Plus-end directed movement of Gadkin-positive REVs along microtubular tracks is also supported by additional observations. Overexpressed Gadkin decorates microtubular plus-ends in the distal part of growing axons in primary neurons and is localized to the center of the midzone of dividing cells (Fig. 1B), another site where microtubule plus-ends are found. Endogenous Gadkin displays a similar localization to the midzone during cytokinesis (Fig. 1C).

These data thus suggest a model whereby an AP-1/Gadkin/kinesin-1 complex controls the positioning and/or dynamics of perinuclear REVs. Consistent with this, knockdown of kinesin-1 causes a striking perinuclear concentration of Tf-positive REVs. Suprisingly, depletion of Gadkin did not display a similarly striking effect on REV positioning.5 This suggests that Gadkin is involved in positioning of only a specific subset of REVs and/or that other, partially redundant factors contribute to kinesin-1-mediated perinuclear endosome dynamics. This idea is supported by Gadkin depletion experiments using Tf/TfR sorting and recycling as a functional model. In Gadkin-depleted cells Tf recycling was significantly accelerated by 20%,5 a phenotype also seen in Rab4-depleted cells.19 Following its internalization into peripheral early endosomes Tf can recycle either directly by a fast actin-dependent pathway or by a slow route involving sorting to Rab4-/Rab11-positive perinuclear endosomes.2022 Knockdown of Gadkin specifically appears to affect the latter pathway and knockdown/rescue experiments suggest that the function of Gadkin in facilitating sorting to Rab4/Rab11-positive endosomes critically depends on its interactions with both AP-1 and kinesin-1. Based on these data we propose the following hypothetical model (Fig. 1D): Gadkin is recruited by AP-1 to a subpopulation of perinuclear TfR-, Rab4-, Rab11-positive REVs in close apposition to the TGN. The stability of Gadkin and AP-1 at perinuclear endosomes is reciprocally interdependent on high affinity complex formation between both proteins and on S-palmitoylation of Gadkin. Gadkin binding to kinesin-1 targets Rab4-/Tf-positive REVs to microtubule tracks for plus-end directed transport. This outward-directed microtubular transport may act synergistically with short-range actin- and myosin Vb-dependent movement of REVs23 and most likely is counterbalanced by ASAP1/Rab11Fip3,24 and Rab11-Fip5/Kif3B25 which facilitate pericentrosomal localization of recycling endosomal tubules. Overexpression of Gadkin offsets this intricate balance causing REVs to accumulate in the cell periphery. Conversely, depletion of Gadkin may prevent access of endocytosed Tf to REVs, causing a traffic jam that shunts Tf into the fast direct recycling pathway, resulting in accelerated Tf recycling to the cell surface.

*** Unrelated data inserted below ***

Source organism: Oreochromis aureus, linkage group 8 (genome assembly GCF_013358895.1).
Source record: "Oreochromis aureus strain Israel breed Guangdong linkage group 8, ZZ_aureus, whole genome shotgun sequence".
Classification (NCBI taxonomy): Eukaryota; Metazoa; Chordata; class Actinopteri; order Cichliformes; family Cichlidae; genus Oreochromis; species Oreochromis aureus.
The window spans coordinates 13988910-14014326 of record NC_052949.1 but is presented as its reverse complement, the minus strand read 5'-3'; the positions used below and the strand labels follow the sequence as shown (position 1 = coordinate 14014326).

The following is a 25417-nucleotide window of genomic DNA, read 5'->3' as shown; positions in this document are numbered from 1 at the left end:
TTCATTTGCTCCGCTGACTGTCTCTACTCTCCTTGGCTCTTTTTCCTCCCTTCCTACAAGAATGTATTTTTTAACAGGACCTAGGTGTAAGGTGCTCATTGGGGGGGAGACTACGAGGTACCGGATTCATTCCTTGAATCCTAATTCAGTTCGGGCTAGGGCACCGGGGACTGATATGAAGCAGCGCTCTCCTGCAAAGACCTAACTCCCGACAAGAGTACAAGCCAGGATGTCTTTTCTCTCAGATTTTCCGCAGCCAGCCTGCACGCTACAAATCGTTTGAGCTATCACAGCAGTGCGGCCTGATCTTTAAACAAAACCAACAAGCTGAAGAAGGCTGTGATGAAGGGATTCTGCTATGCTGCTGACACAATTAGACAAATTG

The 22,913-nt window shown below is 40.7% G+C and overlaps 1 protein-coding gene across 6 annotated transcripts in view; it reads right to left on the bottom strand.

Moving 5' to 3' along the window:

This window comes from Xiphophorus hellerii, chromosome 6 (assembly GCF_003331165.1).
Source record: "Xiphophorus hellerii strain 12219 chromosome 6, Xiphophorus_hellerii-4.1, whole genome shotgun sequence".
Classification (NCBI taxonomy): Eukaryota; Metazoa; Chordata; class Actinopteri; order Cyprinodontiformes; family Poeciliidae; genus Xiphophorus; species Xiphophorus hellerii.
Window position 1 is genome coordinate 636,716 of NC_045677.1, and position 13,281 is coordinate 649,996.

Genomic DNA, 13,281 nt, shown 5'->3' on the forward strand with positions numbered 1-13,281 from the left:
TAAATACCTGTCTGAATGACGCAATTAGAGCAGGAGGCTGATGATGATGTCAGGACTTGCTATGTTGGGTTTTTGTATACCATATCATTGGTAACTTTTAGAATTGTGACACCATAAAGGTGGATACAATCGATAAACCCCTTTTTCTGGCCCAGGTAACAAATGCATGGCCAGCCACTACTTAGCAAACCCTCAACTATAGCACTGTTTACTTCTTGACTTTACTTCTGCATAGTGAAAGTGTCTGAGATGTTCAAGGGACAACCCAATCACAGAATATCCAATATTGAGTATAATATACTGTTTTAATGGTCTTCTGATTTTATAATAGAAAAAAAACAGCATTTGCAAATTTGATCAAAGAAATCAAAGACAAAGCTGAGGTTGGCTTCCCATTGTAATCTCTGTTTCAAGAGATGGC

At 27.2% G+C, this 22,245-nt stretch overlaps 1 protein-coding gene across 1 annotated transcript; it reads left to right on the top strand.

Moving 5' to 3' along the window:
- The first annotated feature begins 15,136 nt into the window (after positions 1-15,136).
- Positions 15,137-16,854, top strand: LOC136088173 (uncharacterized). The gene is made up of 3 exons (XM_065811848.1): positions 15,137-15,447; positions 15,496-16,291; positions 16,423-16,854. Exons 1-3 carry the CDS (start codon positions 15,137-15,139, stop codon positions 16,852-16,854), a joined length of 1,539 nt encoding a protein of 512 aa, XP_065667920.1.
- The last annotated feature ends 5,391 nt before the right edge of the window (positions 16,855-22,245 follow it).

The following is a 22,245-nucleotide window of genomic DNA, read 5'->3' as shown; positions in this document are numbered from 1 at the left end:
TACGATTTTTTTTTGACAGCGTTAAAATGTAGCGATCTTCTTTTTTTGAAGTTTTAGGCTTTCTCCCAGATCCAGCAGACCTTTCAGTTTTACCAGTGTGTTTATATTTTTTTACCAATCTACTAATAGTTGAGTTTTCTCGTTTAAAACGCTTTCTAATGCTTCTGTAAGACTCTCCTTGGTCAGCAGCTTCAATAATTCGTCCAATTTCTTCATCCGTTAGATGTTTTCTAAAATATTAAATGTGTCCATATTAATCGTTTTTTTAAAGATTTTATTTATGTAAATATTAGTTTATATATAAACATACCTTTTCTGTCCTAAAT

In summary, these collective data identify Gadkin as a novel molecular link between AP-1 mediated vesicular traffic and kinesin-1-dependent REV dynamics, thereby modulating cargo flux through the TGN/endosomal system. Our findings strenghten the emerging paradigm that a plethora of different adaptor/motor combinations are used in the cell to achieve the differential positioning and dynamics of functionally distinct endosomal vesicles.

Previous studies have implicated REV dynamics in a variety of processes including recycling of nutrient (i.e., TfR) and signaling receptors to the cell surface,26 polarized trafficking of cell adhesion molecules during morphogenesis and development,27 plasticity-induced growth of dendritic spines during long-term potentiation in the nervous system,28 as well as the regulation of plasma membrane area during mitosis.29 It remains a challenge for future studies to unravel the precise physiological role of the AP-1/Gadkin/kinesin-1 complex at the organismic level in any one or more of these emerging functions of REVs.


adaptor protein complex 1
enhanced green fluorescent protein
γ1-adaptin & kinesin interactor
mannose-6-phosphate receptor
recycling endosomal vesicle
transferrin receptor